Friday, February 6, 2009
Early palaeontologists thought dinosaurs must have been slow and sluggish to have lost the "evolutionary race" to birds and mammals. Modern studies find no sign that they were laggards, lazily dragging their tails behind them.
Most dinosaurs were probably as mobile as large, modern mammals. Like lions, meat-eating dinosaurs were active predators that probably lay down and rested after eating their fill.
One study in 2000 of an exceptionally well-preserved hadrosaur fossil, found in a South Dakota riverbed, suggested that dinosaurs had powerful hearts more like those of birds or mammals than modern reptiles. Researchers argue that the fossilised, four-chambered heart points to an active, bird-like metabolism.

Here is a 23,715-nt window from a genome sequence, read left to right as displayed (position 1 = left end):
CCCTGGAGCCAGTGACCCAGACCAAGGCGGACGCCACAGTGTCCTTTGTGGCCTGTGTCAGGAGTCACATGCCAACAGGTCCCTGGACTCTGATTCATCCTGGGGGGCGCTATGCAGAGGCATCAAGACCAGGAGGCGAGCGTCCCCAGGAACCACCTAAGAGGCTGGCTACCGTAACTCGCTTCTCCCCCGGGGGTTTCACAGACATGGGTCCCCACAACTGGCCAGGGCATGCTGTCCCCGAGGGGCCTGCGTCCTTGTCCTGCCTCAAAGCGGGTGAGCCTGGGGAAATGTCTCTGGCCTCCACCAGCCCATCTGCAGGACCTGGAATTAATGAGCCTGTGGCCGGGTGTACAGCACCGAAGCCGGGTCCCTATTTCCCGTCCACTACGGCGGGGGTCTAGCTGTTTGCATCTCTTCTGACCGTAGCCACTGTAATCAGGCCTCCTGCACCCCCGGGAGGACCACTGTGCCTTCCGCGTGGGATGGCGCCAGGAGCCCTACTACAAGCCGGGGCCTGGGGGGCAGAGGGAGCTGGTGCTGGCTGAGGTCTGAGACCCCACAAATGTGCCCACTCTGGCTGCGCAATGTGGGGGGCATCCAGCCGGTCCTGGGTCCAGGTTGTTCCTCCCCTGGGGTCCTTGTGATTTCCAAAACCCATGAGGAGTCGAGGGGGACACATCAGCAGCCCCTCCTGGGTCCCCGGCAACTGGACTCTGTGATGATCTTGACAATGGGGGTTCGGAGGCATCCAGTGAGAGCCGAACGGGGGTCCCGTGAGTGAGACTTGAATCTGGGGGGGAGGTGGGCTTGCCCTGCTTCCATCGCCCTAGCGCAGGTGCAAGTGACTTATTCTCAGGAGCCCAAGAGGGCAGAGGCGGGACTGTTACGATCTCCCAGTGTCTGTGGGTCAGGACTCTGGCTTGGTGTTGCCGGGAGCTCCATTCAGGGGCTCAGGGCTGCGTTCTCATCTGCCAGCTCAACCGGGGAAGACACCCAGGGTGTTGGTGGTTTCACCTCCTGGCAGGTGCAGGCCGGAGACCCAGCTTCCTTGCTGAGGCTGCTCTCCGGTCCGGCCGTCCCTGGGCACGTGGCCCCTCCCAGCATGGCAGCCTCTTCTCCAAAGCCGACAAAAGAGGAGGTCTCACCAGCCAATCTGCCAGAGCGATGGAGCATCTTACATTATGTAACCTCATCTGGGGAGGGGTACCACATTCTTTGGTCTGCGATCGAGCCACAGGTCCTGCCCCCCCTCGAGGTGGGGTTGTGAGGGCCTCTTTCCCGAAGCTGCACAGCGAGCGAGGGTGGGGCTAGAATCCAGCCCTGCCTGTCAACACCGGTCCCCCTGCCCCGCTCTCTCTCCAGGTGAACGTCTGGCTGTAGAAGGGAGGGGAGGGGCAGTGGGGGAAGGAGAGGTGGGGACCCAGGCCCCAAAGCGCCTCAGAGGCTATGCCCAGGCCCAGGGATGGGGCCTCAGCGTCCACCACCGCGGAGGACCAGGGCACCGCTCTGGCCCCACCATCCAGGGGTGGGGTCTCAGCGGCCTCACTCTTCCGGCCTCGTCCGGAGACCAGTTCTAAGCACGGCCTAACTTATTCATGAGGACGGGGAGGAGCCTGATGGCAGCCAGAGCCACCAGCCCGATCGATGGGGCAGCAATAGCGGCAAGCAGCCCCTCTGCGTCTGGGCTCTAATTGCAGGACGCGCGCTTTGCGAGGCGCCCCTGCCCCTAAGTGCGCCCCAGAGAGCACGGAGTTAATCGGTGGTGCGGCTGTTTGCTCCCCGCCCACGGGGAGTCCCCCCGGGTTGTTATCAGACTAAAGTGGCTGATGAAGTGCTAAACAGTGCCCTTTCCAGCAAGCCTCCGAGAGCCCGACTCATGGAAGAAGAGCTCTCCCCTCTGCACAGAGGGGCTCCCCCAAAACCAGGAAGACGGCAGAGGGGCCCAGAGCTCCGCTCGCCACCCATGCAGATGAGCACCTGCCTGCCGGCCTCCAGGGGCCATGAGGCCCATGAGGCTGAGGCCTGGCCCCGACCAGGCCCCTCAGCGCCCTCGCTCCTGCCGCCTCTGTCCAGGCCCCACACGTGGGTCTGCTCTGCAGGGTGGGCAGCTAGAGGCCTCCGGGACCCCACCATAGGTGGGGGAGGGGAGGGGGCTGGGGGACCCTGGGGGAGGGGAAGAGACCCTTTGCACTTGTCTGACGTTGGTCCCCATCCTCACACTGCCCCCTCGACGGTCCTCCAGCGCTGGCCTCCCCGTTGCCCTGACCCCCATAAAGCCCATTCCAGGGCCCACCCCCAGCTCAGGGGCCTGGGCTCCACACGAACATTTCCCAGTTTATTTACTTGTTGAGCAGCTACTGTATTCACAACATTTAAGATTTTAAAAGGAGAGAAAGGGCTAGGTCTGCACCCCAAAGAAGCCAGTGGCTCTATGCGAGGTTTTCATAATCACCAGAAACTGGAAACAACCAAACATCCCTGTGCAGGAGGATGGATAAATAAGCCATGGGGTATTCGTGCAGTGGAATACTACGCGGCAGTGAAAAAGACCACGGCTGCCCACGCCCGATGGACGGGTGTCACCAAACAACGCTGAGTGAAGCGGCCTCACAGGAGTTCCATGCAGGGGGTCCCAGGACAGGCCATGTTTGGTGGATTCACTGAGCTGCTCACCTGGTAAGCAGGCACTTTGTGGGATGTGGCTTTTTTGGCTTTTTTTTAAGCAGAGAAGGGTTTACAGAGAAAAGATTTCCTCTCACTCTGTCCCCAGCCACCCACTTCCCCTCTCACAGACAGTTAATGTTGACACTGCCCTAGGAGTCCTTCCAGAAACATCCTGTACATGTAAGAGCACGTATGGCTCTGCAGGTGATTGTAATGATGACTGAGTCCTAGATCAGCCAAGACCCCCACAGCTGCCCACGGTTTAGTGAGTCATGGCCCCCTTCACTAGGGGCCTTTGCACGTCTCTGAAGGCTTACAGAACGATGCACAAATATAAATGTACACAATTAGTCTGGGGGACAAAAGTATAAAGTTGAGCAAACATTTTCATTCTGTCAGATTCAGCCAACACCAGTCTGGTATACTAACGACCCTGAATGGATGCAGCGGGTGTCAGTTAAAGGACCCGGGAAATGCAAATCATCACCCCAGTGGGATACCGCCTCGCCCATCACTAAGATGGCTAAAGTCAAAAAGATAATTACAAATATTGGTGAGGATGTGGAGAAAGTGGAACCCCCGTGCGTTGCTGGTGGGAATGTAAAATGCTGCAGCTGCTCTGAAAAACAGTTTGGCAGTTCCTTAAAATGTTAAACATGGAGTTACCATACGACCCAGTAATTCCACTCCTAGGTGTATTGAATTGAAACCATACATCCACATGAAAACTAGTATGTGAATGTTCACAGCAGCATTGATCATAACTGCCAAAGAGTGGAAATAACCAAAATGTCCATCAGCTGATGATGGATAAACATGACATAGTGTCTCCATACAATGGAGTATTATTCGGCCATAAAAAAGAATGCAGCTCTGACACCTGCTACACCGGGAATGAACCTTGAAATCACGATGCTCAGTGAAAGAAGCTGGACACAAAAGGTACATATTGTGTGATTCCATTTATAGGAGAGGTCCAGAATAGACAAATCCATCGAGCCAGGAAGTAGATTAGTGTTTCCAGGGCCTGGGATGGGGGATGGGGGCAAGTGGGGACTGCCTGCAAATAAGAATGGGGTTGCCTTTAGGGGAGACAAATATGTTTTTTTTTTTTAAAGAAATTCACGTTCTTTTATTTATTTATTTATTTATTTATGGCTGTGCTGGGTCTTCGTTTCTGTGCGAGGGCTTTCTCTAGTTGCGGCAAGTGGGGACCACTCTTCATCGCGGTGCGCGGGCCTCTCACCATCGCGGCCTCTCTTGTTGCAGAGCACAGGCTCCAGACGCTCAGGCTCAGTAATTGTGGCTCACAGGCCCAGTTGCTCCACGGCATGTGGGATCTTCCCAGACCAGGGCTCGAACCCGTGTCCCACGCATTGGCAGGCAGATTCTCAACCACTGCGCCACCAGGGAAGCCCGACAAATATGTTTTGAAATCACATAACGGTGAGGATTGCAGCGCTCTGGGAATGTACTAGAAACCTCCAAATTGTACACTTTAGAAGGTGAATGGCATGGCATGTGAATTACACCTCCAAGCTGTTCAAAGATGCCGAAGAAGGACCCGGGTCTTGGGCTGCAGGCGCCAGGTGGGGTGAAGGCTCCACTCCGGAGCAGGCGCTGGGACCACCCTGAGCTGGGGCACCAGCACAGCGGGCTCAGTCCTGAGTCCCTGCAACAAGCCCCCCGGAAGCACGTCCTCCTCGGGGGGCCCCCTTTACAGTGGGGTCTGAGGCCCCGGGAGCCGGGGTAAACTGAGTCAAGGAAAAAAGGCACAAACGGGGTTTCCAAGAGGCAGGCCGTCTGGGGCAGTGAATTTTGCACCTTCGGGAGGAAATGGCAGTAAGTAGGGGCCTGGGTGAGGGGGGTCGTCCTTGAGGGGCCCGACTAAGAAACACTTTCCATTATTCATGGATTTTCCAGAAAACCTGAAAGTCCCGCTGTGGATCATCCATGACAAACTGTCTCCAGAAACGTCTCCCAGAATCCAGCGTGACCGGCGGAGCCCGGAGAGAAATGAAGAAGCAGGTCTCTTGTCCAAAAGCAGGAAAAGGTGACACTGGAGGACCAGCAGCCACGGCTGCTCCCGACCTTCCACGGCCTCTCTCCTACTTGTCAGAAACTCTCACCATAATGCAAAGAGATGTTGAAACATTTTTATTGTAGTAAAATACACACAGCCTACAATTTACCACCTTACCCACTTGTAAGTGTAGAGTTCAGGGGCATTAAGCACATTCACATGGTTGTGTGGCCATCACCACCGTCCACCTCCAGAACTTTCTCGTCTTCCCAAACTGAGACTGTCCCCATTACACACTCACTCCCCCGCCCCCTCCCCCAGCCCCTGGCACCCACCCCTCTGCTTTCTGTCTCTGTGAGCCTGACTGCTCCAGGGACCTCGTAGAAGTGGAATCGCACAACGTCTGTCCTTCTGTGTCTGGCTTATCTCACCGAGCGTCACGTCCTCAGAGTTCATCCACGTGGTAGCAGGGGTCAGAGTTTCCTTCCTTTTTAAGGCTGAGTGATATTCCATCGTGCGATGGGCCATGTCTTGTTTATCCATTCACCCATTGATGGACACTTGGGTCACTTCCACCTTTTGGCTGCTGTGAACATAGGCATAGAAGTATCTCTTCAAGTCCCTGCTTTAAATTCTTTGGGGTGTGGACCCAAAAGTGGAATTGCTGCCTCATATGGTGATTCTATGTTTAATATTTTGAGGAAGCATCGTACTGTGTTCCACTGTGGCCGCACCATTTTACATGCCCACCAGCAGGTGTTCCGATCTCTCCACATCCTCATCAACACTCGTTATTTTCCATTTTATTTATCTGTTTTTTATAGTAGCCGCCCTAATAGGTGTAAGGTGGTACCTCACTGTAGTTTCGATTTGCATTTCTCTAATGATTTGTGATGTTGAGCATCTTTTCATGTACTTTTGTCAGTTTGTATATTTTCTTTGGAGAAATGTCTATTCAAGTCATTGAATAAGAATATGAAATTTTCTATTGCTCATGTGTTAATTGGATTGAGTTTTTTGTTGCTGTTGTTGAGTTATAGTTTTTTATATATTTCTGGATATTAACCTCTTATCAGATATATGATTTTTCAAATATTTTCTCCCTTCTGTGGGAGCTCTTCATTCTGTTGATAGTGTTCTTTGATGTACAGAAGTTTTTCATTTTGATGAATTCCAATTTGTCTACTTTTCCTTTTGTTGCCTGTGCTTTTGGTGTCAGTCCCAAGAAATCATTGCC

Terrestrial reptiles reached 5 metres in length before the first dinosaurs evolved 230 million years ago. Some - such as sail-backed Dimetrodon, which flourished in North America during the Permian period (290 to 240 million years ago) - were related to dinosaurs, but were not true dinosaurs.